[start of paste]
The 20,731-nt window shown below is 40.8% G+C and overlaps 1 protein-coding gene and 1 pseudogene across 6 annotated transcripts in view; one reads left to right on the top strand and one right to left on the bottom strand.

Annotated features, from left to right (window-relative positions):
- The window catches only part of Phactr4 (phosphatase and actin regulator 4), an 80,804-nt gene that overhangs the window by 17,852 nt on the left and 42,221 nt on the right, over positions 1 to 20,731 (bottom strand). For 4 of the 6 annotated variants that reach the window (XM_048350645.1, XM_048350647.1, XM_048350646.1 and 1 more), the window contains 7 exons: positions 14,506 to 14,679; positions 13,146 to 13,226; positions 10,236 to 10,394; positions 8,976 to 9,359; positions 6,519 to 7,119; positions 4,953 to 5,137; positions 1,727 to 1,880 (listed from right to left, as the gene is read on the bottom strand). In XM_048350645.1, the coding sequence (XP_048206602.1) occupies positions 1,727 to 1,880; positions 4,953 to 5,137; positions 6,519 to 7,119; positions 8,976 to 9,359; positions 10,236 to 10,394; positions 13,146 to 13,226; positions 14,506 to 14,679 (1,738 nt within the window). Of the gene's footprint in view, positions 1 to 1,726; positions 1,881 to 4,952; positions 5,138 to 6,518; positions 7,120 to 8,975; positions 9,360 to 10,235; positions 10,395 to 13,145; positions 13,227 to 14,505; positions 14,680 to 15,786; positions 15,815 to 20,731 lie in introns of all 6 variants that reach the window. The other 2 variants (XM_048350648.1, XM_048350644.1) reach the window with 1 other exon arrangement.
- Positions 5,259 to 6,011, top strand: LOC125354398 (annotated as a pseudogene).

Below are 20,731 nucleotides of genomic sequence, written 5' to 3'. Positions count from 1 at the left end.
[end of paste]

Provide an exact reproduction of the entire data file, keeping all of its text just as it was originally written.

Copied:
The 20,731-nt window shown below is 40.8% G+C and overlaps 1 protein-coding gene and 1 pseudogene across 6 annotated transcripts in view; one reads left to right on the top strand and one right to left on the bottom strand.

Annotated features, from left to right (window-relative positions):
- The window catches only part of Phactr4 (phosphatase and actin regulator 4), an 80,804-nt gene that overhangs the window by 17,852 nt on the left and 42,221 nt on the right, over positions 1 to 20,731 (bottom strand). For 4 of the 6 annotated variants that reach the window (XM_048350645.1, XM_048350647.1, XM_048350646.1 and 1 more), the window contains 7 exons: positions 14,506 to 14,679; positions 13,146 to 13,226; positions 10,236 to 10,394; positions 8,976 to 9,359; positions 6,519 to 7,119; positions 4,953 to 5,137; positions 1,727 to 1,880 (listed from right to left, as the gene is read on the bottom strand). In XM_048350645.1, the coding sequence (XP_048206602.1) occupies positions 1,727 to 1,880; positions 4,953 to 5,137; positions 6,519 to 7,119; positions 8,976 to 9,359; positions 10,236 to 10,394; positions 13,146 to 13,226; positions 14,506 to 14,679 (1,738 nt within the window). Of the gene's footprint in view, positions 1 to 1,726; positions 1,881 to 4,952; positions 5,138 to 6,518; positions 7,120 to 8,975; positions 9,360 to 10,235; positions 10,395 to 13,145; positions 13,227 to 14,505; positions 14,680 to 15,786; positions 15,815 to 20,731 lie in introns of all 6 variants that reach the window. The other 2 variants (XM_048350648.1, XM_048350644.1) reach the window with 1 other exon arrangement.
- Positions 5,259 to 6,011, top strand: LOC125354398 (annotated as a pseudogene).

Below are 20,731 nucleotides of genomic sequence, written 5' to 3'. Positions count from 1 at the left end.